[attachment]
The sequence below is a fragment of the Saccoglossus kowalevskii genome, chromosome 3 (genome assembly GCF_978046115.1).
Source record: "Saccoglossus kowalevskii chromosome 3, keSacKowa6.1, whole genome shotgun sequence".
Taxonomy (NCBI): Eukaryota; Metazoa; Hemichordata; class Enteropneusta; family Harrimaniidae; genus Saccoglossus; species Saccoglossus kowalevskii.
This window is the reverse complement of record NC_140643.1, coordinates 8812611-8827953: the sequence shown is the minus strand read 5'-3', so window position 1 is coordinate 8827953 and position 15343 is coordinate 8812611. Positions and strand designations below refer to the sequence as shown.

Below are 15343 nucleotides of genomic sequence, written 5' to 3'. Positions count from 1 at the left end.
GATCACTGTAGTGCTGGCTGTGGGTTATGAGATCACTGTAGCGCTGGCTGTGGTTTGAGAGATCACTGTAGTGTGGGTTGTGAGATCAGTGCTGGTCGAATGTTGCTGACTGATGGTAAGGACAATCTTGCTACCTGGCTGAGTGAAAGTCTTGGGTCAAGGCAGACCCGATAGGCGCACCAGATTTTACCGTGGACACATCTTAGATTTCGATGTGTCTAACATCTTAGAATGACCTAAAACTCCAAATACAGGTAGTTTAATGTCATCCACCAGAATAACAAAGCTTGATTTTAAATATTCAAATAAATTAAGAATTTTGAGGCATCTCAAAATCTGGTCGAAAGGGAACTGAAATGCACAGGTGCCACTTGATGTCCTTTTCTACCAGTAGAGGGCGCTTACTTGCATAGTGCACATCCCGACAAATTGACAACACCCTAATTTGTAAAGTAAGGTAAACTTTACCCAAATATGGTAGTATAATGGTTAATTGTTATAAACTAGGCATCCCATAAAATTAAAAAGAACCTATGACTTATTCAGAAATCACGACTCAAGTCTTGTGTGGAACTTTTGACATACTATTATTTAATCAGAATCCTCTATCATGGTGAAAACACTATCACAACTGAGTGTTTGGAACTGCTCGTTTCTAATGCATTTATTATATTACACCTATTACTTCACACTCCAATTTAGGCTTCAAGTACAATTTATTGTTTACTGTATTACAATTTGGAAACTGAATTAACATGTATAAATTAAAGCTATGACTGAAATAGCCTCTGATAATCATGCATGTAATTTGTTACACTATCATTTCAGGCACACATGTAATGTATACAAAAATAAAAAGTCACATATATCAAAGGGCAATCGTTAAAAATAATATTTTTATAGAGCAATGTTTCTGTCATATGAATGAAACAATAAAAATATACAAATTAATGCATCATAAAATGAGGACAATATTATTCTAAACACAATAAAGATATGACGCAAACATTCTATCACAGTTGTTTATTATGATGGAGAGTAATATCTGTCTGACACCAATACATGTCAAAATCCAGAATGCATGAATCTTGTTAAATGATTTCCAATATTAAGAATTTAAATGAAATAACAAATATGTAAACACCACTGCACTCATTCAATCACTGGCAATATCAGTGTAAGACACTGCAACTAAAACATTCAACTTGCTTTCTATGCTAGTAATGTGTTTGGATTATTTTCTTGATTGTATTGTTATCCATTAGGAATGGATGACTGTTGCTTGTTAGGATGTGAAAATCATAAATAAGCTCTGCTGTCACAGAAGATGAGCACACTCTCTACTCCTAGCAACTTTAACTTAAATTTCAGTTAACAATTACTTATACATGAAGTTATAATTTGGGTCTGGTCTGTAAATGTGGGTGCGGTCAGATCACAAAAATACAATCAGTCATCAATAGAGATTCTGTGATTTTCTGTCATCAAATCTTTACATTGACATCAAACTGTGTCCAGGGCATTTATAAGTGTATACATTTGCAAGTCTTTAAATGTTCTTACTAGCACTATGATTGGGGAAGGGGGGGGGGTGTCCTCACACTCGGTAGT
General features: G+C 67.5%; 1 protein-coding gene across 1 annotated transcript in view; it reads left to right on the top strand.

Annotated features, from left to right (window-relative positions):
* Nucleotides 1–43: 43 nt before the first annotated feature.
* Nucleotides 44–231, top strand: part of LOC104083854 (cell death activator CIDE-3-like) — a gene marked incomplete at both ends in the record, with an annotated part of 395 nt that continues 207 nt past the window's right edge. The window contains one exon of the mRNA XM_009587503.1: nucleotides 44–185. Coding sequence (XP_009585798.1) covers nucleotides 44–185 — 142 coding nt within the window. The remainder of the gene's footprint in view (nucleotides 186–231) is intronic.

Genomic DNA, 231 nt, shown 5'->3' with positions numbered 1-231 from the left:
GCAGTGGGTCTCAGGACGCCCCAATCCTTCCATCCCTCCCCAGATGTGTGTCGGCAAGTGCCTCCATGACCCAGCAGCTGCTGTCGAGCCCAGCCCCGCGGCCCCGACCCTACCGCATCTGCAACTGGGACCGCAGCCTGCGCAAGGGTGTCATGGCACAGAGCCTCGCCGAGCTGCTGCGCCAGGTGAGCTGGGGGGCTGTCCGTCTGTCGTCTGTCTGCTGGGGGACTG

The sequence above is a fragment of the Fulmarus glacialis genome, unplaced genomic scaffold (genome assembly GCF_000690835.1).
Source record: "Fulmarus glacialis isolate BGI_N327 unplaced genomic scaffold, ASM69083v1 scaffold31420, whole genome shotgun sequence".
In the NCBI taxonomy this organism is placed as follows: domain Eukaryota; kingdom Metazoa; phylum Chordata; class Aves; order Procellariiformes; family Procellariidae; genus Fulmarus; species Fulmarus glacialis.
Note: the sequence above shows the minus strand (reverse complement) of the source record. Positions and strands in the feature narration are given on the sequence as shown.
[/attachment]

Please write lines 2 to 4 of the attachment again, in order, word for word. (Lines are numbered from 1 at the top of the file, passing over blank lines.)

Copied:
Source record: "Saccoglossus kowalevskii chromosome 3, keSacKowa6.1, whole genome shotgun sequence".
Taxonomy (NCBI): Eukaryota; Metazoa; Hemichordata; class Enteropneusta; family Harrimaniidae; genus Saccoglossus; species Saccoglossus kowalevskii.
This window is the reverse complement of record NC_140643.1, coordinates 8812611-8827953: the sequence shown is the minus strand read 5'-3', so window position 1 is coordinate 8827953 and position 15343 is coordinate 8812611. Positions and strand designations below refer to the sequence as shown.